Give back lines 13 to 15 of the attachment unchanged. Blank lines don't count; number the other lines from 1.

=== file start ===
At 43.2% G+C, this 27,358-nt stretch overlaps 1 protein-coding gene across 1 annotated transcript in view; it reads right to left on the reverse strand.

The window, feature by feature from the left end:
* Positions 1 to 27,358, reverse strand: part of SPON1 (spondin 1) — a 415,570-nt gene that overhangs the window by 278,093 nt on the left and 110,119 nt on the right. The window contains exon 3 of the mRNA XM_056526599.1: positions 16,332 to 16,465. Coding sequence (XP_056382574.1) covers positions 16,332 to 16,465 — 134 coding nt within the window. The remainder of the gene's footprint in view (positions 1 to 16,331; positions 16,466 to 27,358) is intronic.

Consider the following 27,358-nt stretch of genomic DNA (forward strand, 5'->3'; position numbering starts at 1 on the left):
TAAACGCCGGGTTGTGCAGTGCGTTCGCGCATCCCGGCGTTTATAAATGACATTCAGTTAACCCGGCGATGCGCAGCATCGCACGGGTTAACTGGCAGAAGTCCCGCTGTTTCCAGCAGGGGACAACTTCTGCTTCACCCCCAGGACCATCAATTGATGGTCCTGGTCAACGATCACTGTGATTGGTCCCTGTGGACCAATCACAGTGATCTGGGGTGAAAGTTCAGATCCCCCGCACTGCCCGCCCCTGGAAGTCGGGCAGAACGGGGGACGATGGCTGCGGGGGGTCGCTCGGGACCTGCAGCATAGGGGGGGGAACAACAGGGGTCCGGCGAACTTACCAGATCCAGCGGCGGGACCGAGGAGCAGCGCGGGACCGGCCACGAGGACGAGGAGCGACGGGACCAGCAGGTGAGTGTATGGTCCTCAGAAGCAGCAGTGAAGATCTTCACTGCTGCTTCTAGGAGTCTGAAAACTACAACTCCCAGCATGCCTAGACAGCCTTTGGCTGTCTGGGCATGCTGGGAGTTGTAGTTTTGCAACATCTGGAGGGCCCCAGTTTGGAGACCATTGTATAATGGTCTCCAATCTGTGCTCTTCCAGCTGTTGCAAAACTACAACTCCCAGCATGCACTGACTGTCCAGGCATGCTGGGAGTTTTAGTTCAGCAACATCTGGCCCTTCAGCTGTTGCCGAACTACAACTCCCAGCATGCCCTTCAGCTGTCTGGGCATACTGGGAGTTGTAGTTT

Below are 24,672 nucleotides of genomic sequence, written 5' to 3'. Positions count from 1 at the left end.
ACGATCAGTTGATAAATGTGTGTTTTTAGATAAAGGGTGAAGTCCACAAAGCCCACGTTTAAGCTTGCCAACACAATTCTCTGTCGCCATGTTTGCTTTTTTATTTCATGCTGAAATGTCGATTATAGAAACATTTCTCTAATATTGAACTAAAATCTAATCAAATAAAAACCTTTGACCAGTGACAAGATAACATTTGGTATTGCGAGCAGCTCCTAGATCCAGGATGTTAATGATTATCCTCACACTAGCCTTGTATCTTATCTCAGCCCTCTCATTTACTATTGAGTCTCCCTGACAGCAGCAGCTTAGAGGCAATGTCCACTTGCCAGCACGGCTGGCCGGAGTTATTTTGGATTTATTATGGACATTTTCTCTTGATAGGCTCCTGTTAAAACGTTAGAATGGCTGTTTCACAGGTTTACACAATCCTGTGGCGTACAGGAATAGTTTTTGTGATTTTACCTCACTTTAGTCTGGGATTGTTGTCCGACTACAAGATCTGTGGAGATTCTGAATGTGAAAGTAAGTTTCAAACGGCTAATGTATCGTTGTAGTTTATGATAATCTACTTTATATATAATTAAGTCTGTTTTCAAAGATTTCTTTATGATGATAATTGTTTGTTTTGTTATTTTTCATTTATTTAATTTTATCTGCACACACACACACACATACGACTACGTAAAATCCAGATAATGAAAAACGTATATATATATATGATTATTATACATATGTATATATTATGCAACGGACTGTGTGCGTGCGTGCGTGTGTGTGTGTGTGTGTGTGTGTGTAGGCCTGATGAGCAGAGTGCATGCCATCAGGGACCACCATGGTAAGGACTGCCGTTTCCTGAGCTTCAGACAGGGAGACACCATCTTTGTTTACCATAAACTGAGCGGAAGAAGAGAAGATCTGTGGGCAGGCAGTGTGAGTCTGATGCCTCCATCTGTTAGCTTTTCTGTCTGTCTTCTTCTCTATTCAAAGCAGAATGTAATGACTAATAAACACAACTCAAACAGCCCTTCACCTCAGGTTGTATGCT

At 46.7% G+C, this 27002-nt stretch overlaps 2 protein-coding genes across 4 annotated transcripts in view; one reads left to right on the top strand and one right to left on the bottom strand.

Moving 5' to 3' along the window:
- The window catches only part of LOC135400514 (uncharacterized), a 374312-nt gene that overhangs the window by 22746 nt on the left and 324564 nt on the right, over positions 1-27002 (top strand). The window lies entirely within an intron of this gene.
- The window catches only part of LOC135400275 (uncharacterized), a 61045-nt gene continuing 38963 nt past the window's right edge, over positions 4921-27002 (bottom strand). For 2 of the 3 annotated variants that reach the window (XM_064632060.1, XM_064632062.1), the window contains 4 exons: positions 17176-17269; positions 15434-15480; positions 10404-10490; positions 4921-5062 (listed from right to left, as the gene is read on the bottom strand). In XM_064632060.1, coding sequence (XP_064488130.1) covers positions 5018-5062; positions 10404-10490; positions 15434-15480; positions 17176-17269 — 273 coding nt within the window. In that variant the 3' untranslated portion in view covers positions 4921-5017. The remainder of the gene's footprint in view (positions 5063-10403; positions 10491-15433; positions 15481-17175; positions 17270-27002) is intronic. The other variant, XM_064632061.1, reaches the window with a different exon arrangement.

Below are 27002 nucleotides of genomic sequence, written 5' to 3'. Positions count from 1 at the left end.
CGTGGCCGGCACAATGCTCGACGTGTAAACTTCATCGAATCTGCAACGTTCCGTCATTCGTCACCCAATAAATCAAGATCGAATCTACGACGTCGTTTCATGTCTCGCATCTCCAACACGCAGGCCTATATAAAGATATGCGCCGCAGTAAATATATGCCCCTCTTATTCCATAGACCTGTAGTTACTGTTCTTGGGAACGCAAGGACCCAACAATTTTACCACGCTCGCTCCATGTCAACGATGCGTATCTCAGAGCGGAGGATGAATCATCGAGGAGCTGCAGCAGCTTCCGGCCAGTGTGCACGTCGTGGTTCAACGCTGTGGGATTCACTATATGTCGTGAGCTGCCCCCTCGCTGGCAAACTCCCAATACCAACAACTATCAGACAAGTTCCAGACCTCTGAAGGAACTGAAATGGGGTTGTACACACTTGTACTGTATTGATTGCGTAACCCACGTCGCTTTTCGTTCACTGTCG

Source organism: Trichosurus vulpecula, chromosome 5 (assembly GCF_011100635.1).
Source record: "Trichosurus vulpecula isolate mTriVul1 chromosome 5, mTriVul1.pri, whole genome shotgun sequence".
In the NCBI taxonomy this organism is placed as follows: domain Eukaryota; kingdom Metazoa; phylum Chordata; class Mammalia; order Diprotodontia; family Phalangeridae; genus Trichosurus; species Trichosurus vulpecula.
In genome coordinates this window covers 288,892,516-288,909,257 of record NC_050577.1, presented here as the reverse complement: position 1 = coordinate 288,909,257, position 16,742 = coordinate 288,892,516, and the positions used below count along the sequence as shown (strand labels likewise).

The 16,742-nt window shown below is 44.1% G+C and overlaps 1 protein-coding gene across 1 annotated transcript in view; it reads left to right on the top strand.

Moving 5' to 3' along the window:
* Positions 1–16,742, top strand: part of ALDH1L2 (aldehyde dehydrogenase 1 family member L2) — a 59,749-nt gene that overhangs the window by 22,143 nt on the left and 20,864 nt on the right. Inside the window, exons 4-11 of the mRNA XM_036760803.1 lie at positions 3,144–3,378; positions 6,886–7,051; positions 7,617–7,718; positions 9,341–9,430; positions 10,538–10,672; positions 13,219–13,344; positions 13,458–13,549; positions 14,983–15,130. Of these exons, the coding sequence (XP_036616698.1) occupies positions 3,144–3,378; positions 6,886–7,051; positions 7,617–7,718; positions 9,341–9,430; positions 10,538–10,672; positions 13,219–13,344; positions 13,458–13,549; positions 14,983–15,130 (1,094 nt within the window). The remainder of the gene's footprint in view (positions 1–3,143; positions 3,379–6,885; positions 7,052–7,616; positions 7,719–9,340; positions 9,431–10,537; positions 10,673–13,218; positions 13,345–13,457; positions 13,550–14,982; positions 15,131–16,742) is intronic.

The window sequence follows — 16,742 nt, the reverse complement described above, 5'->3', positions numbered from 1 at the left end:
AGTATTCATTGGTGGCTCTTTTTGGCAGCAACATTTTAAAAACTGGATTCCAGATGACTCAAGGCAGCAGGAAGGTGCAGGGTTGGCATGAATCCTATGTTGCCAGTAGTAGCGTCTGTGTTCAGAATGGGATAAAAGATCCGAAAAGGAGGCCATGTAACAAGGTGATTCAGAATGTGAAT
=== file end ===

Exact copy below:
CGTGGCCGGCACAATGCTCGACGTGTAAACTTCATCGAATCTGCAACGTTCCGTCATTCGTCACCCAATAAATCAAGATCGAATCTACGACGTCGTTTCATGTCTCGCATCTCCAACACGCAGGCCTATATAAAGATATGCGCCGCAGTAAATATATGCCCCTCTTATTCCATAGACCTGTAGTTACTGTTCTTGGGAACGCAAGGACCCAACAATTTTACCACGCTCGCTCCATGTCAACGATGCGTATCTCAGAGCGGAGGATGAATCATCGAGGAGCTGCAGCAGCTTCCGGCCAGTGTGCACGTCGTGGTTCAACGCTGTGGGATTCACTATATGTCGTGAGCTGCCCCCTCGCTGGCAAACTCCCAATACCAACAACTATCAGACAAGTTCCAGACCTCTGAAGGAACTGAAATGGGGTTGTACACACTTGTACTGTATTGATTGCGTAACCCACGTCGCTTTTCGTTCACTGTCG

Source organism: Trichosurus vulpecula, chromosome 5 (assembly GCF_011100635.1).
Source record: "Trichosurus vulpecula isolate mTriVul1 chromosome 5, mTriVul1.pri, whole genome shotgun sequence".